Beneath this, and amid all other curriculum requirements, OLSM places a great emphasis on developing the emotional and cultural intelligence of their students. Through Roots of Empathy, the children follow the development of a new born child on visits throughout the year, following a simultaneous lesson plan to help them understand their own emotions and those of their classmates.

Through Dissolving Boundaries, the pupils bring this empathy to life, engaging digitally with students in Manorhamilton, Co. Leitrim, on the other side of the border. History and heritage is deeply ingrained in the students, from film-making projects on years gone by to the locally-run Old Time Games programme, bringing imagination and resourcefulness back into playtime. In this small cluster of communities, the children and teachers at OLSM are providing a pathway to the future of rural Ireland. Digitally connected, enterprising and confident, the school is a microcosm of the huge potential in Irish towns and villages.

The School Leadership

Principal Gary Farrell is driven by a simple but powerful vision: that no child should ever pass by OLSM because a better learning environment lies beyond it. From special needs assistance to sports, creative outlets or the quality of teaching, OLSM is designed for every student to thrive. Local to the area his entire life, Mr. Farrell embodies the school’s future-focused ethos, with a background in up-skilling other Northern Irish teachers in IT. The emphasis on rural connectivity and opportunity inspires the school’s ambitious culture, which comes to life through the leadership of not just the principal and teachers, but most of all from the pupils themselves.



Buncrana, Co. Donegal

In Brief

Scoil Íosagáin creates connections between mainstream and special needs students to encourage empathy and build a strong sense of community within the school. The school emphasizes both emotional literacy and academic achievement, and it provides many opportunities for children to take leadership in the community, from making important decisions as part of the student council to acting as Classroom Assistants. This is all captured in the saying, “We’re in it together: Ag Sugradh le Cheile, ag Obair le Cheile agus ag Fas le Cheile” (play together, work together and grow together).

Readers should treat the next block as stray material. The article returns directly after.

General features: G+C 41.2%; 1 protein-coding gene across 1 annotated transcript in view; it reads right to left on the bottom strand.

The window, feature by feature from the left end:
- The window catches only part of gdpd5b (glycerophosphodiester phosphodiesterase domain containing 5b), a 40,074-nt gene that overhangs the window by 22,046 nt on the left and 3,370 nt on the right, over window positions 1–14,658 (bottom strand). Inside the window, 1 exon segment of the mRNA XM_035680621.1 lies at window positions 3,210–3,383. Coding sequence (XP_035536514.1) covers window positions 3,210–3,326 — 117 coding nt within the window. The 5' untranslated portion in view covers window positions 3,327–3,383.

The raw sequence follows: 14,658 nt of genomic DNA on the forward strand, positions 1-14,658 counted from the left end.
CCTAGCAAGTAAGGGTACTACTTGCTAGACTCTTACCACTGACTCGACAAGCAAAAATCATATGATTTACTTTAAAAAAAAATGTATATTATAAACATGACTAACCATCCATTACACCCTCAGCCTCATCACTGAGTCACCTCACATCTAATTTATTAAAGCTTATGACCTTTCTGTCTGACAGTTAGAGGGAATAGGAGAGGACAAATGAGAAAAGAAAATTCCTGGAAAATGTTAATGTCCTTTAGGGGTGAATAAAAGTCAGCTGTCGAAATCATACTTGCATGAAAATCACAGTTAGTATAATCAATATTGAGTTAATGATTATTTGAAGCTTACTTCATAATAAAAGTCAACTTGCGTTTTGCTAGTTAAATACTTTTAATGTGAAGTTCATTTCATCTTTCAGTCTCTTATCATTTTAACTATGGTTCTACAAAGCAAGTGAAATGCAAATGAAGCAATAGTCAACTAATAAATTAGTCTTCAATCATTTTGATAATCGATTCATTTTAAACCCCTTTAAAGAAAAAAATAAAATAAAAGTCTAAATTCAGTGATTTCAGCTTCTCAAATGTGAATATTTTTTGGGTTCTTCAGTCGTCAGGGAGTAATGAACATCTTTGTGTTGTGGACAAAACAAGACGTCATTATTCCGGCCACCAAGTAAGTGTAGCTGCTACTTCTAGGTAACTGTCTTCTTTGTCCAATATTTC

A primary school of over 700 students in County Donegal, Scoil Íoságin has both mainstream classes and special classes for students with autism and students with learning disabilities. Students from all the classes are integrated in as much of the school experience possible, including a wide variety of extracurricular activities.

The Biggest Idea

Building and maintaining an inclusive community is an important piece of Scoil Íoságin’s culture. This centers on the principle that all children, regardless of physical or intellectual ability should be able to learn and develop together. Programmes ranging from the student council to the Buddy system between pupils in mainstream and special classes all contribute to this.

Life at Little Angels

One recent project of Scoil Íoságin’s student council was to fundraise for ‘The Free Wee library,’ a program that would establish small libraries around the school were students could participate in book exchanges. In this project we see some of the elements that are essential to the school as a whole: student leadership, intellectual opportunity and the cultivation of a tight community among students.

This community is developed in the after-school art club, which promotes self-expression through painting and gives students from the mainstream and special needs classes an opportunity to work on group pieces together, and in the drama group, “Páistí le chéile,” which includes pupils of all abilities, including those with emotional and behavioural difficulties. Students also take initiative in fostering this community when they participate in the Buddy system, in which students from mainstream classes pair with students in the special classes, or when they become Classroom Assistants, who support pupils in the junior classes and special classes.